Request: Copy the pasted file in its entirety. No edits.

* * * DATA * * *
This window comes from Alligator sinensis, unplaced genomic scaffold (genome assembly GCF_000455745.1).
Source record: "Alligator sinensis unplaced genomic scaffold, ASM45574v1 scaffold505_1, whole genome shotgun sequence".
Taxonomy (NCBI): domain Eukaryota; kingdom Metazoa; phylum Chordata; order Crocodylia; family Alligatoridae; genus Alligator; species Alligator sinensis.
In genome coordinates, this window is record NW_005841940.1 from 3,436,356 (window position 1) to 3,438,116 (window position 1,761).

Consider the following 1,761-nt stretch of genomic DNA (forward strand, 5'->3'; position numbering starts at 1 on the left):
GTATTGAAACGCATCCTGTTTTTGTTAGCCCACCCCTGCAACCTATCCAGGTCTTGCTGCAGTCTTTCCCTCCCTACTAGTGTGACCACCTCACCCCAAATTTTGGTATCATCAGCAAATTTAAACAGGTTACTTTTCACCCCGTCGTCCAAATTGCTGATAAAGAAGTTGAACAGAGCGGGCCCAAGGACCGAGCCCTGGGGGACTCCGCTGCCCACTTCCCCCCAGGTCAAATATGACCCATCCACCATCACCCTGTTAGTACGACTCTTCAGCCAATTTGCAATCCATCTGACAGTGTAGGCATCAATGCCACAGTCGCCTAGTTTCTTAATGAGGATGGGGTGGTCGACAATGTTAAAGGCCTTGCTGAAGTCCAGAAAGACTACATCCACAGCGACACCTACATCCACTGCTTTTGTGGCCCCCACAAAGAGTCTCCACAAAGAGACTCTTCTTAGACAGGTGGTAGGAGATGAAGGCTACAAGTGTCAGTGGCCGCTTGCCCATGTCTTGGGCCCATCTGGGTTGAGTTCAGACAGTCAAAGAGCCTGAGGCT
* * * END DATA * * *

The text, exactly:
This window comes from Alligator sinensis, unplaced genomic scaffold (genome assembly GCF_000455745.1).
Source record: "Alligator sinensis unplaced genomic scaffold, ASM45574v1 scaffold505_1, whole genome shotgun sequence".
Taxonomy (NCBI): domain Eukaryota; kingdom Metazoa; phylum Chordata; order Crocodylia; family Alligatoridae; genus Alligator; species Alligator sinensis.
In genome coordinates, this window is record NW_005841940.1 from 3,436,356 (window position 1) to 3,438,116 (window position 1,761).

Consider the following 1,761-nt stretch of genomic DNA (forward strand, 5'->3'; position numbering starts at 1 on the left):
GTATTGAAACGCATCCTGTTTTTGTTAGCCCACCCCTGCAACCTATCCAGGTCTTGCTGCAGTCTTTCCCTCCCTACTAGTGTGACCACCTCACCCCAAATTTTGGTATCATCAGCAAATTTAAACAGGTTACTTTTCACCCCGTCGTCCAAATTGCTGATAAAGAAGTTGAACAGAGCGGGCCCAAGGACCGAGCCCTGGGGGACTCCGCTGCCCACTTCCCCCCAGGTCAAATATGACCCATCCACCATCACCCTGTTAGTACGACTCTTCAGCCAATTTGCAATCCATCTGACAGTGTAGGCATCAATGCCACAGTCGCCTAGTTTCTTAATGAGGATGGGGTGGTCGACAATGTTAAAGGCCTTGCTGAAGTCCAGAAAGACTACATCCACAGCGACACCTACATCCACTGCTTTTGTGGCCCCCACAAAGAGTCTCCACAAAGAGACTCTTCTTAGACAGGTGGTAGGAGATGAAGGCTACAAGTGTCAGTGGCCGCTTGCCCATGTCTTGGGCCCATCTGGGTTGAGTTCAGACAGTCAAAGAGCCTGAGGCT